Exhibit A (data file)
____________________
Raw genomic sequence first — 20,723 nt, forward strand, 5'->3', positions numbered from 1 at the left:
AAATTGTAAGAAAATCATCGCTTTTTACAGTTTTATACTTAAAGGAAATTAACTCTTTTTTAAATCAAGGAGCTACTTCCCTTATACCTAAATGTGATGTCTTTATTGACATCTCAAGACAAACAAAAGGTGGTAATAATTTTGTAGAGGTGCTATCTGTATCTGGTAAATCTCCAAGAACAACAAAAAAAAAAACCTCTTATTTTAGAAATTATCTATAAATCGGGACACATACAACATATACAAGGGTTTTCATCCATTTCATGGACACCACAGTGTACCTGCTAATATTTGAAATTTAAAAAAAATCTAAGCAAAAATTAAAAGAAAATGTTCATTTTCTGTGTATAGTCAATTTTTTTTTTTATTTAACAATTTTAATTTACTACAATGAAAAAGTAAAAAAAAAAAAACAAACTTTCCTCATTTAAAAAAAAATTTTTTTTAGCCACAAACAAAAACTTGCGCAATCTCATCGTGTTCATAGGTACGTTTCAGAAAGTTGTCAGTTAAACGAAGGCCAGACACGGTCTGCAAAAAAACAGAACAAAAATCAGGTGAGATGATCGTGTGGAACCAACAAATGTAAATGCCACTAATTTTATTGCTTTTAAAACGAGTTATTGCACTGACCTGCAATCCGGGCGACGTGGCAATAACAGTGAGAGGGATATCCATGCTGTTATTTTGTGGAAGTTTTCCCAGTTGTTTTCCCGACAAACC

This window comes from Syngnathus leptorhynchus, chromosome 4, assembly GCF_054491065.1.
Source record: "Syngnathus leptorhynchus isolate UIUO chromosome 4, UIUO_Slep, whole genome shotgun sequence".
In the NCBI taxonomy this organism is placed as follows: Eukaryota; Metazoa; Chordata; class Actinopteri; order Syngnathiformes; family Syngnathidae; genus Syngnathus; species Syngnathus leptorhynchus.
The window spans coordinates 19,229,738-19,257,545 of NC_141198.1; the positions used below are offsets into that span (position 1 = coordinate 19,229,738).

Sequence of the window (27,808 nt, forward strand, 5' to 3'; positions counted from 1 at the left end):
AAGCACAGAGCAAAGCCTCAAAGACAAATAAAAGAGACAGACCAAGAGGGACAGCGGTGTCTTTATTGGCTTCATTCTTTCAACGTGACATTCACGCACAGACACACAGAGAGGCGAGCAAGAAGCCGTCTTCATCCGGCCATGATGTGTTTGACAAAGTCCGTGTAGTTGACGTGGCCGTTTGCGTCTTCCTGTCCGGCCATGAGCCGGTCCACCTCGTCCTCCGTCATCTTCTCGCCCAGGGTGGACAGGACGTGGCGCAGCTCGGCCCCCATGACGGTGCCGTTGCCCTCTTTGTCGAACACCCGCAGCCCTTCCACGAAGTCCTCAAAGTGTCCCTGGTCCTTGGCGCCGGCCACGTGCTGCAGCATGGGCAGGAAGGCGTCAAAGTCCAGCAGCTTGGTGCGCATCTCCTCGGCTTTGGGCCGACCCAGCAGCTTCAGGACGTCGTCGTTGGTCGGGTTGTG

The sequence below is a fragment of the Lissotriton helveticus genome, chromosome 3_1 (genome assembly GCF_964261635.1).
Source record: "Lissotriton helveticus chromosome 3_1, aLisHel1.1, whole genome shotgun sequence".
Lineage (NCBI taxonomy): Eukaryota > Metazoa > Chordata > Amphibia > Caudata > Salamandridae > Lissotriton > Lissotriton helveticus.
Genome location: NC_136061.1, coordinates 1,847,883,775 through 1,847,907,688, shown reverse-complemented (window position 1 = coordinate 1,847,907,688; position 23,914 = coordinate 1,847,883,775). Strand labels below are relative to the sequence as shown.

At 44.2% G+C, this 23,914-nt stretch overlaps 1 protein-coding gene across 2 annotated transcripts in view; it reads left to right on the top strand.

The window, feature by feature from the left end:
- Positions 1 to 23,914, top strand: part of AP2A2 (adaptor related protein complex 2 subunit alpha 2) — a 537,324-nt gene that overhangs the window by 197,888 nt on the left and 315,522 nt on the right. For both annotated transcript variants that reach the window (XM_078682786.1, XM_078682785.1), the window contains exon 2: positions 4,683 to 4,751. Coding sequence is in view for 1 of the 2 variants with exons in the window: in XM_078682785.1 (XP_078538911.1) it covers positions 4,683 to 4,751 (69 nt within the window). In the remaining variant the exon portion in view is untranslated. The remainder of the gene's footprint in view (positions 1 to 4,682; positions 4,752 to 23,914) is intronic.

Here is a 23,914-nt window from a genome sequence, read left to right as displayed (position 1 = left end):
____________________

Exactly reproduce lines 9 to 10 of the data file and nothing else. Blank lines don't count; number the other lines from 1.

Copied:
The sequence below is a fragment of the Lissotriton helveticus genome, chromosome 3_1 (genome assembly GCF_964261635.1).
Source record: "Lissotriton helveticus chromosome 3_1, aLisHel1.1, whole genome shotgun sequence".